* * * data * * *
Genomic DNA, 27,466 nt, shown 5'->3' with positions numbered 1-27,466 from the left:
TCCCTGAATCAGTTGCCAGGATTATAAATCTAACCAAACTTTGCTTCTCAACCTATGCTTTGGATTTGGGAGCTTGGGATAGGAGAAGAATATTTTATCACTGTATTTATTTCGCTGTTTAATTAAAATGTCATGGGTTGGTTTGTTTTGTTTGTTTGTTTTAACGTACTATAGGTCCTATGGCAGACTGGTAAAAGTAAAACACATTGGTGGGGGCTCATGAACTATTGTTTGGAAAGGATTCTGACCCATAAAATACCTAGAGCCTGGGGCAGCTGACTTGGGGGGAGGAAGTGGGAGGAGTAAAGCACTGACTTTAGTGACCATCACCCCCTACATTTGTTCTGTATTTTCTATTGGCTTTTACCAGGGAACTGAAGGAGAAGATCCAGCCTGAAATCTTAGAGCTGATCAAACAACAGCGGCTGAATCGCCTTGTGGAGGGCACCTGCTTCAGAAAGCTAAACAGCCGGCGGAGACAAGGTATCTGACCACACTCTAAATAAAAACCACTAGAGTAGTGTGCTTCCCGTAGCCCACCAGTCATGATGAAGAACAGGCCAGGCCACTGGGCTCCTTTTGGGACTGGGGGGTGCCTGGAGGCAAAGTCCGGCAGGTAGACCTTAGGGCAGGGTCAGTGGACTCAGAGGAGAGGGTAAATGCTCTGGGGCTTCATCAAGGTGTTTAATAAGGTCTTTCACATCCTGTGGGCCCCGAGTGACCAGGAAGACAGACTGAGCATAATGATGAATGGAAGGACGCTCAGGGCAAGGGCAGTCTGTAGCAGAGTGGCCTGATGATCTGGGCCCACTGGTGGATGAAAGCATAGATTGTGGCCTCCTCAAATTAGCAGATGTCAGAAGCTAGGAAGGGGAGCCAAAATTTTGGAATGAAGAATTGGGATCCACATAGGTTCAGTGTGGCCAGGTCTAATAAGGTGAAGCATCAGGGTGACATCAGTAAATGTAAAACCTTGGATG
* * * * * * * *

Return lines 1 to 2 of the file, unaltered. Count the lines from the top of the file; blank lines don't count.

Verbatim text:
Genomic DNA, 27,466 nt, shown 5'->3' with positions numbered 1-27,466 from the left:
TCCCTGAATCAGTTGCCAGGATTATAAATCTAACCAAACTTTGCTTCTCAACCTATGCTTTGGATTTGGGAGCTTGGGATAGGAGAAGAATATTTTATCACTGTATTTATTTCGCTGTTTAATTAAAATGTCATGGGTTGGTTTGTTTTGTTTGTTTGTTTTAACGTACTATAGGTCCTATGGCAGACTGGTAAAAGTAAAACACATTGGTGGGGGCTCATGAACTATTGTTTGGAAAGGATTCTGACCCATAAAATACCTAGAGCCTGGGGCAGCTGACTTGGGGGGAGGAAGTGGGAGGAGTAAAGCACTGACTTTAGTGACCATCACCCCCTACATTTGTTCTGTATTTTCTATTGGCTTTTACCAGGGAACTGAAGGAGAAGATCCAGCCTGAAATCTTAGAGCTGATCAAACAACAGCGGCTGAATCGCCTTGTGGAGGGCACCTGCTTCAGAAAGCTAAACAGCCGGCGGAGACAAGGTATCTGACCACACTCTAAATAAAAACCACTAGAGTAGTGTGCTTCCCGTAGCCCACCAGTCATGATGAAGAACAGGCCAGGCCACTGGGCTCCTTTTGGGACTGGGGGGTGCCTGGAGGCAAAGTCCGGCAGGTAGACCTTAGGGCAGGGTCAGTGGACTCAGAGGAGAGGGTAAATGCTCTGGGGCTTCATCAAGGTGTTTAATAAGGTCTTTCACATCCTGTGGGCCCCGAGTGACCAGGAAGACAGACTGAGCATAATGATGAATGGAAGGACGCTCAGGGCAAGGGCAGTCTGTAGCAGAGTGGCCTGATGATCTGGGCCCACTGGTGGATGAAAGCATAGATTGTGGCCTCCTCAAATTAGCAGATGTCAGAAGCTAGGAAGGGGAGCCAAAATTTTGGAATGAAGAATTGGGATCCACATAGGTTCAGTGTGGCCAGGTCTAATAAGGTGAAGCATCAGGGTGACATCAGTAAATGTAAAACCTTGGATG